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RE: PDFs and accessibility

From: Steuerwalt, Jon C. <jon.c.steuerwalt@Maine.gov>
Date: Thu, 16 Jan 2003 17:16:48 -0500
Message-ID: <959A750D16C8D211AFB7006097199A86014EB85C@brs-data.brs.dol.state.me.us>
To: "'Matthew Smith'" <matt@kbc.net.au>, w3c-wai-ig@w3.org

Hello.  I agree with Matthew's approach in general - to deploy two different
formats - though my tool set for doing this is different.  As someone said
on this list some time ago, the important thing is to make the information
accessible, not the PDF.  

PDF is great for what it was initially designed to do, but that was not to
present information on the web.  All the additional work required on the
author's part to make a PDF document "web accessible" plus all the work
required on the part of those users of screen readers who do utilize the
correct technologies to then make that PDF document usable still won't make
that PDF document accessible to all users.  

Why not make a [X]HTML version that's accessible for viewing on the web
almost without exception no matter what technology is employed to access it
AND post a version that can be easily converted to hardcopy instead?  Here
in Maine (USA) that's how we have decided to proceed with state government
web sites.  Jon

-----Original Message-----
From: Matthew Smith [mailto:matt@kbc.net.au]
Sent: Thursday, January 16, 2003 4:42 PM
To: w3c-wai-ig@w3.org
Subject: Re: PDFs and accessibility

Hi Lisa/All

> I am thinking of putting up either a simple HTML page or a text file as 
> an alternative to the PDF.

Following a similar enquiry that I made not long ago, I have decided to 
go the dual-format route.  For those who want good hard copy and for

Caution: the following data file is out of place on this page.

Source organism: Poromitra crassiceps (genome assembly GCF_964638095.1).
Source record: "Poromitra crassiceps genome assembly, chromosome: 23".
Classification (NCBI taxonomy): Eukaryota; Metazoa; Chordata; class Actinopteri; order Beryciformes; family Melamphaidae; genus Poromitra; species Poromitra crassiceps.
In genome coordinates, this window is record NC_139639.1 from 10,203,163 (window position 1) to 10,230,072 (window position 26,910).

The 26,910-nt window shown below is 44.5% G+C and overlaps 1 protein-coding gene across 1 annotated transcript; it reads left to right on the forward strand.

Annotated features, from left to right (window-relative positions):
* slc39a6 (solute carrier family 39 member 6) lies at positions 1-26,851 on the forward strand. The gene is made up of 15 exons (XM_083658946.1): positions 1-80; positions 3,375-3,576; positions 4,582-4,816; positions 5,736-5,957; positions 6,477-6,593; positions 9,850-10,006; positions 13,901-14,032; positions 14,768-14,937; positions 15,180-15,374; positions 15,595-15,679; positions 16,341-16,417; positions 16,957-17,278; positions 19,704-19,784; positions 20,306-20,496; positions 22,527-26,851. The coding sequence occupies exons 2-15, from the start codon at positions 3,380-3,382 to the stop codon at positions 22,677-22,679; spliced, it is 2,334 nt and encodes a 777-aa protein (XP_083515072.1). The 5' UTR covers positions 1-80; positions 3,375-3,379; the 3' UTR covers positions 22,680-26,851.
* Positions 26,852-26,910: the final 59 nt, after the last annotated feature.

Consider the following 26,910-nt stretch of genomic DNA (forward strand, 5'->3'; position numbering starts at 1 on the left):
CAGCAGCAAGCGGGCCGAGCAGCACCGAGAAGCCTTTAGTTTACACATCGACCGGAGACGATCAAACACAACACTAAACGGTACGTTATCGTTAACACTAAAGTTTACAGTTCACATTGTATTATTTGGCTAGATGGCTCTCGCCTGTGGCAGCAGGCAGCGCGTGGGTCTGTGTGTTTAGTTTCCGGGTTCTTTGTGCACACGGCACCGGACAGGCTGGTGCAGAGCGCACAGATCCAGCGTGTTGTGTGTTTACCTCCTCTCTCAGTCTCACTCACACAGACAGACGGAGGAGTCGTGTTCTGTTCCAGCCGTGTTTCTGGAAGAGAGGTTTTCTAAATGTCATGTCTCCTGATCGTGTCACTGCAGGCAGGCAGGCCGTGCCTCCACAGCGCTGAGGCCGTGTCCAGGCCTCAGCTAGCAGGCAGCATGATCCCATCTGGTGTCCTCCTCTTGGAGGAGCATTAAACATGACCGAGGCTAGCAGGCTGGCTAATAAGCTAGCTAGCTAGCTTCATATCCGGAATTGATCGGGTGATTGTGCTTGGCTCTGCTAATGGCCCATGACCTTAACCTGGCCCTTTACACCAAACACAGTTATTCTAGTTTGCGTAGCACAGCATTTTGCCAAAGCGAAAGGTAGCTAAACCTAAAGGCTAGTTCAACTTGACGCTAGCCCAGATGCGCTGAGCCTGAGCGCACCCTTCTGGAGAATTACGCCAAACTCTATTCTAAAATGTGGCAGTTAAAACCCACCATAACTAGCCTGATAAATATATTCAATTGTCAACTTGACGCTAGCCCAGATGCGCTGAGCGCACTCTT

whom accessibility isn't an issue, I prepare a PDF version; in addition 
to this, I prepare an accessible, XHTML 1.0 compliant Web version.

I still haven't finalised a solution to produce the two documents 
because, in many cases where I am required to do this, the original 
document was passed to me as Microsoft Word.

I convert the Word to PDF by firstly changing to standard fonts (makes 
it easier for my software), then printing it to file as PostScript and 
then using the ps2pdf utility (part of GhostScript) to convert to PDF. 
The XHTML is a simple cut-and-paste into a text editor, where I add all 
the markup by hand.  I use Amaya to check the XHTML for errors.

This is a bit of a long-winded process - one thought is to get the 
source into Tex, which can convert to both PDF and HTML directly.  The 
only problem is that very few of these older tools seem to generate 
decent markup.

For your case, can you grab the source before it gets turned to PDF?  I 
would imagine that it started off life as Word (or something) which then 
gets "printed" to PDF.  Rather than try to make a second (PDF to HTML) 
conversion on the same data, I would try to back-track and convert from 
the original source.

Converting to plain text from the original source would probably be the 
easiest answer, but using a markup language ([X]HTML) would probably 
make the document easier to understand if it is being read by a screen 
reader or talking browser.

Hope this helps.



Matthew Smith
IT Consultant - KBC, South Australia
Received on Thursday, 16 January 2003 17:19:40 UTC

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